I know I said I’d post this link when I created my study abroad blog, but it was boring then and had no content. Now it has a few entries about my summer, and things are about to pick up, as I leave for Chile on Monday!

If you’re interested in hearing about my life abroad, or if you just can’t live without my sporadic inane ramblings, feel free to tune in to carolinadelsur.wordpress.com, where I’ll be chronicling my adventures.

Otherwise, I’ll come back to this blog in January, when I return to the Woo.

Here’s hoping you all have marvelous fall semesters!

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2012-2013 in pictures

It is worth noting that this is just a small glimpse at this year, but it’s the best I could do in a limited space. They are also not in chronological order. Sorry!

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I’ll Be Back: Thoughts on Leaving

The last few days have been a whirlwind of paper-writing, packing, and tearful goodbyes. I am writing this from the front seat of my car: my little brother and I are currently 700-something miles into a cross-country trek back to Texas, although by the time I post this, I will likely already be home, as I doubt I’ll have internet access before then.

Still, I have a lot of time to reflect during my stints in the passenger seat, and it seemed appropriate that I write one last blog post to wrap up the year before I drop off the face of the earth until January 2014. (Oh, and on a more logistical note, if you actually read this blog regularly – or as regularly as is possible with my posting schedule – you should note that I won’t be posting here while I’m abroad. I’ll be running an abroad blog, though, so I’ll put the link up here when that’s created.)

This year was intense. It was intense in every way: intense workload, intense stress, intense emotions, intense experiences. I don’t mean to say that it was bad – I felt intensely happy for huge chunks of it. But everything about it was powerful.

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A COMMendation

Last night, a friend stopped by my room to ask me if I had read an article for class yet – I hadn’t – and if I understood it. I couldn’t help her, but we started talking anyway, chatting about our upcoming final paper for the class. We are writing some sort of rhetorical criticism of a message: they will be roughly 20 pages long. She is doing a narrative analysis, and I am doing a postcolonial critique.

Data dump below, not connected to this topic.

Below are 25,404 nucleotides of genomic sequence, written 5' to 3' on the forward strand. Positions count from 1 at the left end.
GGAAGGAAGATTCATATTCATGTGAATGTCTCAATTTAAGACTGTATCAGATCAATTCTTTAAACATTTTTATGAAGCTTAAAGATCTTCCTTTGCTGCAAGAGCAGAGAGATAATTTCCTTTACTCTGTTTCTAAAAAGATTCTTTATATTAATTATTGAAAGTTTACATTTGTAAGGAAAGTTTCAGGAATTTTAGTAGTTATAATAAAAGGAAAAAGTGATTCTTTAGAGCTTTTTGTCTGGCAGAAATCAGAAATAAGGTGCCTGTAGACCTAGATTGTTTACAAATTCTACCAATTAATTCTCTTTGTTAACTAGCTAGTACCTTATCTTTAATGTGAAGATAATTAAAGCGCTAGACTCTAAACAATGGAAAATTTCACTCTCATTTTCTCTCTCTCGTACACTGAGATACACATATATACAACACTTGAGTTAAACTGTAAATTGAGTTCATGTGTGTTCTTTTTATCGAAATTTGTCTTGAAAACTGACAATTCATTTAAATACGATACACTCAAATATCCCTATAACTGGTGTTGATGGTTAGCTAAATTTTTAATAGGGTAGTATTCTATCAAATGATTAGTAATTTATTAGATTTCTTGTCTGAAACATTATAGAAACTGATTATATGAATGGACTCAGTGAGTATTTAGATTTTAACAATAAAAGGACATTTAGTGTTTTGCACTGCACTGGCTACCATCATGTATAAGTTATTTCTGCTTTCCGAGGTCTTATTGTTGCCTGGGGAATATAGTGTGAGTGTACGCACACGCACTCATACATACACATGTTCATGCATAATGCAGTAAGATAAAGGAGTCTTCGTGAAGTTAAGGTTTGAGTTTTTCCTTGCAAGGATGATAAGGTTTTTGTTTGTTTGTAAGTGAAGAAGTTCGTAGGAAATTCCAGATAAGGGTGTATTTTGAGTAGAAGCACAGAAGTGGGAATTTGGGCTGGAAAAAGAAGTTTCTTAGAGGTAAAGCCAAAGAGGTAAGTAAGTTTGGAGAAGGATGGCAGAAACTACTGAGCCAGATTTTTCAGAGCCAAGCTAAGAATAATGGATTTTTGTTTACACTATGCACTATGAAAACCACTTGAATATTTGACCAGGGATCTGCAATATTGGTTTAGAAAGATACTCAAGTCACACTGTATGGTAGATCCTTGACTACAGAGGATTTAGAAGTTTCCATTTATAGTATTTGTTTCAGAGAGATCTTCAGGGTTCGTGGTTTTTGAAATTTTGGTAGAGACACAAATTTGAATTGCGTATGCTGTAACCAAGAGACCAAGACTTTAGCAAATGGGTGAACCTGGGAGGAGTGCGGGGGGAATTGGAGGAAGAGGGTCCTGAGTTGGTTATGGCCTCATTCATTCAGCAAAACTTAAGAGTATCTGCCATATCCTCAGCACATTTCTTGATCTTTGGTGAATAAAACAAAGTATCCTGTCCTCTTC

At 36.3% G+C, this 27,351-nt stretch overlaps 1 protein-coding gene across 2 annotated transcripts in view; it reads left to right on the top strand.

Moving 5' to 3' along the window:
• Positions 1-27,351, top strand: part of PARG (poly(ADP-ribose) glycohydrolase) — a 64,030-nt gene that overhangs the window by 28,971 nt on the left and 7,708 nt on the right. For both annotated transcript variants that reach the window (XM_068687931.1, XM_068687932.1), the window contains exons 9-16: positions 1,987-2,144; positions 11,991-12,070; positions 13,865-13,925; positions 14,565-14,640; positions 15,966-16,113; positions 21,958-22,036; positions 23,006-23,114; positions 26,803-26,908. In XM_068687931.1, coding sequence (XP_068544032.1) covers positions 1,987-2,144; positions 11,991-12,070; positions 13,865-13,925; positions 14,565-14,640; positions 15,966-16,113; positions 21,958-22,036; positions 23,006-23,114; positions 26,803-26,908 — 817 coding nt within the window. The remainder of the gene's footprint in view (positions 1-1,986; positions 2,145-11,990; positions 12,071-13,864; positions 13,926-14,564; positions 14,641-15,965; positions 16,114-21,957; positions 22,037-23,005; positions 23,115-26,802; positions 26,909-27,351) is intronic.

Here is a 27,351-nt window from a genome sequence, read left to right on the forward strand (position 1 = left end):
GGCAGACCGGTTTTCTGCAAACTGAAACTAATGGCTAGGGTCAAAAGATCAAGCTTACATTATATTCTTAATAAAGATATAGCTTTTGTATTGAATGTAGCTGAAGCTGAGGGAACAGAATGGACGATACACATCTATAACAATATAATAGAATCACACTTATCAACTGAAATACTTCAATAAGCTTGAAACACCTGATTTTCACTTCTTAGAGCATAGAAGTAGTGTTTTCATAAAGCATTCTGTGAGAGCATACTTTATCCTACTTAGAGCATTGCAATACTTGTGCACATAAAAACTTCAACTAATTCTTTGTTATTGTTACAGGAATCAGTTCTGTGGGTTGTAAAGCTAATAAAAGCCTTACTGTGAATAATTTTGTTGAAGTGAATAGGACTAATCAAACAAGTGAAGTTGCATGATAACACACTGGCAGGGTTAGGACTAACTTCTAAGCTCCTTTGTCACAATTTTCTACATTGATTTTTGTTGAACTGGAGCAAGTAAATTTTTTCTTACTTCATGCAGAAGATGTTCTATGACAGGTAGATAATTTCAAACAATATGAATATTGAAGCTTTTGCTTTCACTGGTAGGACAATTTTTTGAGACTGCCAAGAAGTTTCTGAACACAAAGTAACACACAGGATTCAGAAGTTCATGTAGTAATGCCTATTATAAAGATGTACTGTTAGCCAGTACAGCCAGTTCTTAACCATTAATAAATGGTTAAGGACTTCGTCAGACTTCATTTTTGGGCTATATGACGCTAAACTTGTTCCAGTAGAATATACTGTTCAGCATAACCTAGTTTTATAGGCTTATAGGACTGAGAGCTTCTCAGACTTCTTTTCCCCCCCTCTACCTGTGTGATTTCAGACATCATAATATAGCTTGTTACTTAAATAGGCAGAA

From paper topics, the conversation drifted into the realm of I.S. We gushed over one professor, discussing how much we wanted to have her as our I.S. advisor. We chatted about different topics that we are considering, and she laughed at me about my enthusiasm over postcolonial criticism. I probably said, “Postcolonial is my jam!” at least three times, and I grew ebullient and effusive as I explained the different ideas I had had.

It was lovely. My roommate came back at one point and chuckled slightly at our bubbling COMM major gossip. We discussed different professors and what we liked about them, the classes that we wanted to take, and our academic plans for the next two years.

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On Going Greek as a Geek

I am from Texas, a huge southern state where Greek life has a certain impression attached to it. It is a land of national organizations, formal rush periods, and high heels and pearls. I can only imagine that this is why, when I mention that I am in a sorority, people back home tend to react in a confused way: because I am not the stereotypical sorority girl. The only pearls I own are plastic, and I get excited over rhetorical criticism. I don’t know how to curl my hair – nor do I have enough hair to curl – and I am bemused at the prospect of finding a date for semi-formal.

Still, I am a sorority girl. It’s not something I planned, or even wanted, but it’s something that happened, and I couldn’t be happier. I wear my letters with pride – and almost constantly – because I love that I am affiliated with such an incredible group of girls.

I didn’t always have this attitude. In fact, up until my arrival on campus, I was a Greek nay-sayer as much as some of the people who now judge me for the lavaliere around my neck. I saw the whole system as unnecessary, and I knew that I would never want to be a part of it.

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Spring is sprung!

It has been a long time since I last posted here. In fact, the seasons have changed, and my life has progressed quite a bit.

Looking back (even though we still have about a month left), I am realizing that this semester has been a challenging one, but also a great one. My classes have made me really work hard, but I’ve learned a lot. I’ve also grown socially – I’ve found my niche both with Theta and my other friends here on campus. I’m starting to figure out where I think I’m heading with my life, which is both exhilarating and terrifying.

As the semester winds down, there’s both a lot to do and a lot to look forward to. I need to get all of my ducks in a row for study abroad, prepare for my job this summer, and keep studying/working so that I finish strong in my classes. I’ve also got work and Theta things that keep me busy most weekends, as well as spending as much time with my friends before I leave them for a semester. Still, it’s all good fun, and I’m looking forward to semi-formal, to my final paper in Rhetorical Criticism, and to a wonderful summer and fantastic fall semester, inter alia.

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Better late than never?

The question mark is there because I am hesitant about the validity of this statement as it pertains to blog posts. Regardless of this platitude’s accuracy, however, I am making my unceremonious return to the blogging world for the spring semester, and I’m only a month late!

There are a couple of weak excuses that I could make for my tardiness in posting (I was pledging; there has been a lot of work; I like to sleep…), but I think I will refrain for now and jump straight in. (And I’ll add a “read more,” as this is shaping up to be quite the lengthy post.) Continue reading